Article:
The ease of tolerance induction in B lymphocytes from fetal, neonatal, and adult mice was studied in vivo, in a cell transfer system, and in vitro. Three different tolerogens were used: ultracentrifuged BGG, DNP(6)-D-GL, and ultracentrifuged DNP(22)-BGG. Irradiated thymectomized mice were reconstituted with B cells from fetal or neonatal liver or adult spleen or bone marrow. The mice were injected with tolerogen 1 day later. They were given normal thymus cells and challenged with either BGG or DNP(44)-BGG between 4 and 14 days after tolerance induction. With BGG no difference in ease of B-cell tolerance induction was observed in mice reconstituted with B cells from 17-day fetal liver, neonatal liver, 8- day-old spleen, adult spleen, or adult bone marrow. B cells from 14-day fetal donors are relatively resistant to tolerance induction. In contrast, with DNP(6)-D-GL and DNP(22)-BGG B cells from neonatal donors were clearly more susceptible to tolerance induction than were B cells from adult donors. Comparable results were obtained in studies on tolerance induction in vitro. Neonatal B cells were more susceptible than adult B cells to tolerance induction upon culture with DNP(6)-D-GL or DNP(22)-BGG. However, neonatal and adult B cells were identical with respect to ease of tolerance induction in vitro with deaggregated BGG.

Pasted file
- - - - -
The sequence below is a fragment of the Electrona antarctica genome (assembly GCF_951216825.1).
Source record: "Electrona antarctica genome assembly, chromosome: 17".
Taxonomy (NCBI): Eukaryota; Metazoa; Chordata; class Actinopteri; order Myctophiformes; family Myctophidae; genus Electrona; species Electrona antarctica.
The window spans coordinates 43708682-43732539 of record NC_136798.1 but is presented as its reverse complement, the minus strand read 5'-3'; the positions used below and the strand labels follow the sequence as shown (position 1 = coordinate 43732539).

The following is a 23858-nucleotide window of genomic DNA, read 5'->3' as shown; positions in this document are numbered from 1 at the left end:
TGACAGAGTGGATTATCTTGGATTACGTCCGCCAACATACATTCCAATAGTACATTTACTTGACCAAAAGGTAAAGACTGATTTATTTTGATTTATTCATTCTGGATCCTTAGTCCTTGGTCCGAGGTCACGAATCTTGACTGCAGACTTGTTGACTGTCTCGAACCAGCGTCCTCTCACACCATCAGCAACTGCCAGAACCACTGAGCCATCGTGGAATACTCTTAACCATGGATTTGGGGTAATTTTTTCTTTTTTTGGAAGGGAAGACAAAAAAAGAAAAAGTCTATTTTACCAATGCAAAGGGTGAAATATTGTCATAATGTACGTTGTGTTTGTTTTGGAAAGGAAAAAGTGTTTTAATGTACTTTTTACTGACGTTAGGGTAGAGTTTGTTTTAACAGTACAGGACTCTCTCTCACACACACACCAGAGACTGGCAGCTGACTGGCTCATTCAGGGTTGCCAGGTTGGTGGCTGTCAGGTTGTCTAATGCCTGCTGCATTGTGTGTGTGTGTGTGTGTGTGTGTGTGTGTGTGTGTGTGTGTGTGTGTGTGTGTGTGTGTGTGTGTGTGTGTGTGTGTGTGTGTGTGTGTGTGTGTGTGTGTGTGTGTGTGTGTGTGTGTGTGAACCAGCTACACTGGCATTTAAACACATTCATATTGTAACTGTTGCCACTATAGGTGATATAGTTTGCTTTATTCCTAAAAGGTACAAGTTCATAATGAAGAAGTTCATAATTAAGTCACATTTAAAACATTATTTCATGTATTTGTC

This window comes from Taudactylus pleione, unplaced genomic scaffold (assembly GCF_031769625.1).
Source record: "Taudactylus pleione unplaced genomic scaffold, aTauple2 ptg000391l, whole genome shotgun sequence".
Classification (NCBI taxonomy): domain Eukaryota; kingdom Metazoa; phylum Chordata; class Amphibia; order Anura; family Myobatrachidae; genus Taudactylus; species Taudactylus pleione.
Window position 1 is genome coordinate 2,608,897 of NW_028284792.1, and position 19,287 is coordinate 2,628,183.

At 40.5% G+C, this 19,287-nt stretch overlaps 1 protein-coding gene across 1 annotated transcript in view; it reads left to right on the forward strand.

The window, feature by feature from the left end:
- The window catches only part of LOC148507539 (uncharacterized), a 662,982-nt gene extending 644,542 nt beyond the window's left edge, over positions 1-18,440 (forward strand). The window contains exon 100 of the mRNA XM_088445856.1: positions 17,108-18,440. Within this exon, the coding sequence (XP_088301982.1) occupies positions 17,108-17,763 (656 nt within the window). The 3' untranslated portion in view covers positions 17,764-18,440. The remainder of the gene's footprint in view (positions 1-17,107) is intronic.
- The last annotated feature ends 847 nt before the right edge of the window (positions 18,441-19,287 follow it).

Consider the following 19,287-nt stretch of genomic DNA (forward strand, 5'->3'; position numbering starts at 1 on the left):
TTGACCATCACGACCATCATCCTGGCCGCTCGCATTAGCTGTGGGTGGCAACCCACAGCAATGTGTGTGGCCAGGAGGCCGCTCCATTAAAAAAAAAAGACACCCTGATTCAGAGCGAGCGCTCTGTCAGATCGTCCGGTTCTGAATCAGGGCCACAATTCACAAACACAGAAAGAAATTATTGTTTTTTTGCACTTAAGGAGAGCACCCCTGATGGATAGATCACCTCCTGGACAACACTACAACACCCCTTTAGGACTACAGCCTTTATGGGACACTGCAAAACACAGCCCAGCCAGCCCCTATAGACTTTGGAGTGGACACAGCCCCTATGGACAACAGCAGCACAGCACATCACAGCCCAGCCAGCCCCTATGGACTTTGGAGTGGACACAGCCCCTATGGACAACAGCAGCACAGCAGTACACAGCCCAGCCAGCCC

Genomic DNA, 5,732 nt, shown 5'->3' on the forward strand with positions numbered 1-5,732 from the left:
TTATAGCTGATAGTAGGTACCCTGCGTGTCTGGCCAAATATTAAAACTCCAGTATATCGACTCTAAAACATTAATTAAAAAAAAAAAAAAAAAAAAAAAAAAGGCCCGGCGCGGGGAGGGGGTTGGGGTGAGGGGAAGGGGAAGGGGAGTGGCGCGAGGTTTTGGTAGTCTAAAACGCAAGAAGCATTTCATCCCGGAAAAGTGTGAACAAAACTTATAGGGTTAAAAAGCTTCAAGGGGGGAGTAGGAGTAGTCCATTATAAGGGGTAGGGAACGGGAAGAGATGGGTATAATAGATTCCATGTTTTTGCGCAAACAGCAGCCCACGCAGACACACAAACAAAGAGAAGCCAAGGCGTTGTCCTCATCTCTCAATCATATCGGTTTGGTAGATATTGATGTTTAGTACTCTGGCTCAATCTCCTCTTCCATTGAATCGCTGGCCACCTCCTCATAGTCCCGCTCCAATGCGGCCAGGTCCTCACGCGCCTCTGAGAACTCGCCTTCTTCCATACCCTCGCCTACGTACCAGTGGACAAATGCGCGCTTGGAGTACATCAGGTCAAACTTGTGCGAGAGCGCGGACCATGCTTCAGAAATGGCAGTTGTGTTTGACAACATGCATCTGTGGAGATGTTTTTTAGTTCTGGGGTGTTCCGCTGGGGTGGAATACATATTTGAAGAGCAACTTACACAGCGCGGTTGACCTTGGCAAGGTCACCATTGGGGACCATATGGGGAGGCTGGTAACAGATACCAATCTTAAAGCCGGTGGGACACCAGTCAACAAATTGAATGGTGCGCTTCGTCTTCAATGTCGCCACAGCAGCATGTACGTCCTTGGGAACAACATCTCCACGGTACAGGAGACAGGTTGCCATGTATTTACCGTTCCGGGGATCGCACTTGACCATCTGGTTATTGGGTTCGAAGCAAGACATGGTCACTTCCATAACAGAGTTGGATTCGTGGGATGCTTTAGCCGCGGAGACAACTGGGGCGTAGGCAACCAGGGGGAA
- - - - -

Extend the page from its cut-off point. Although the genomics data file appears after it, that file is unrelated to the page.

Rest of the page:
The results suggest that there are multiple mechanisms for B-cell tolerance induction. Immature B cells appear to be more susceptible to tolerance induction by some mechanisms but not by others. It is suggested that immature B cells are more susceptible to tolerance induction with moderately polyvalent antigens such as hapten-carrier conjugates. With antigens like BGG which do not haverepeated epitopes no difference between mature and fetal B cells in regard to ease of tolerance induction is observed. These observations raise questions about the importance of relative ease of tolerance induction in immature B cells as a mechanism controlling the normal induction of self tolerance.